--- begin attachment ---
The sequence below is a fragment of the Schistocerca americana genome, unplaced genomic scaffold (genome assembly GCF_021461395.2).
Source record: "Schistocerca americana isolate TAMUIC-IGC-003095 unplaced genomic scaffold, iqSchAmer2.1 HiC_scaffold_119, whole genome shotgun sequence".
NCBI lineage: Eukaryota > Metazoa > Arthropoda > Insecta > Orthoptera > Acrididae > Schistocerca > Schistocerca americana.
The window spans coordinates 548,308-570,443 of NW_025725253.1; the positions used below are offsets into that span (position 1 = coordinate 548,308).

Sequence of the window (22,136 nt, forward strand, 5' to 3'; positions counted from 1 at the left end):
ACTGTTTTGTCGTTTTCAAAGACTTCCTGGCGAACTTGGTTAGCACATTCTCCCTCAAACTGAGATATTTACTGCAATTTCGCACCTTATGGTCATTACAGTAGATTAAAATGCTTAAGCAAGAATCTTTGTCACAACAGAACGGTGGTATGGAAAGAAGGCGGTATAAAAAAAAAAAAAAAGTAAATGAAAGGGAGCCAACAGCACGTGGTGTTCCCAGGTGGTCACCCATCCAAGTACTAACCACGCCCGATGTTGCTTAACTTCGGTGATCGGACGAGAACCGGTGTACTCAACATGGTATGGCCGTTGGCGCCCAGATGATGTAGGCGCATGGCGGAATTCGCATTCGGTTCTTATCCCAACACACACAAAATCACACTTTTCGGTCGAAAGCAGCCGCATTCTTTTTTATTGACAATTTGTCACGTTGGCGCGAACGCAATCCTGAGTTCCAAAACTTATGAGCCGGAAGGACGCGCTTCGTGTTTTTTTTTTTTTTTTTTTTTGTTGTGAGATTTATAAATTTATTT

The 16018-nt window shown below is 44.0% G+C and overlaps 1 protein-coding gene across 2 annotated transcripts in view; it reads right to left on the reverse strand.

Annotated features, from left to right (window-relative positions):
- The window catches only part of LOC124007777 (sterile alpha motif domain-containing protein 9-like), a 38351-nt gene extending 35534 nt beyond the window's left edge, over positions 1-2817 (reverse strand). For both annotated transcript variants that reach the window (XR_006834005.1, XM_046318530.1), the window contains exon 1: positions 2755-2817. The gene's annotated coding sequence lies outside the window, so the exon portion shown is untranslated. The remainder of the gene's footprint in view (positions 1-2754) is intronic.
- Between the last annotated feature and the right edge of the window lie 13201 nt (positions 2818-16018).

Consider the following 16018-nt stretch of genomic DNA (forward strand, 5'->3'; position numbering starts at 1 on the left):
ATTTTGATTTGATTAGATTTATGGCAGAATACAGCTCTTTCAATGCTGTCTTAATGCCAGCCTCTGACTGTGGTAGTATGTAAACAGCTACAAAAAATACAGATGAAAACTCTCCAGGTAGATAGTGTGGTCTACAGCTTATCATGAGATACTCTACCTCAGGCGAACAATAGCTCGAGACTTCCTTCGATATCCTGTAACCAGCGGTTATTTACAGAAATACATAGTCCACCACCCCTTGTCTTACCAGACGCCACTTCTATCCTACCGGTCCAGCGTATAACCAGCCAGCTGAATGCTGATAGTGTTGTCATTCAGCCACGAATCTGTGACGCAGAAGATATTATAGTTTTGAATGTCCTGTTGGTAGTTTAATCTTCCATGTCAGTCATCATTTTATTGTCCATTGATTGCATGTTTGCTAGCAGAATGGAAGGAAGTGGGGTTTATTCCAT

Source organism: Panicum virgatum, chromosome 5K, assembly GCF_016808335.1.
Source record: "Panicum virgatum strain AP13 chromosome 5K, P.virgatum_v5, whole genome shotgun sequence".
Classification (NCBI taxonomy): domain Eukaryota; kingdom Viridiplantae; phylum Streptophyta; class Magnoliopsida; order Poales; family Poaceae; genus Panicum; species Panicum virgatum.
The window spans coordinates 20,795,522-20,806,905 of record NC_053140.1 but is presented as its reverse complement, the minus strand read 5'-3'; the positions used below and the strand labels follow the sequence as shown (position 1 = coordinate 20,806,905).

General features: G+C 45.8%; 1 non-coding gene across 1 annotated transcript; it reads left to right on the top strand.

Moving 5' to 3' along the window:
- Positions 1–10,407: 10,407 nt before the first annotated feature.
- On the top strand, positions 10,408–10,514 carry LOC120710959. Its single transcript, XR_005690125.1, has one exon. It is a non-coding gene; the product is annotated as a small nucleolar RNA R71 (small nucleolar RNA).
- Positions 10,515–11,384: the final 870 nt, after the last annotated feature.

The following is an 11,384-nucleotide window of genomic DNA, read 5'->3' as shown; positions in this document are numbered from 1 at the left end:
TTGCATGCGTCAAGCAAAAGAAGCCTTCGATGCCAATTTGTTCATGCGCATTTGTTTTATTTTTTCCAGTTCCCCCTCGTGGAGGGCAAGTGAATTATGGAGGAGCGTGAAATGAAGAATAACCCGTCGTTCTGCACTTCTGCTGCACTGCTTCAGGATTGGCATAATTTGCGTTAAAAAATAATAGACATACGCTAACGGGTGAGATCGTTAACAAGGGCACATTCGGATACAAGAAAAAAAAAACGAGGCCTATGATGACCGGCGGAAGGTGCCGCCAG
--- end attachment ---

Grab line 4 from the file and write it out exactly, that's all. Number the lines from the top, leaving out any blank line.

The window spans coordinates 548,308-570,443 of NW_025725253.1; the positions used below are offsets into that span (position 1 = coordinate 548,308).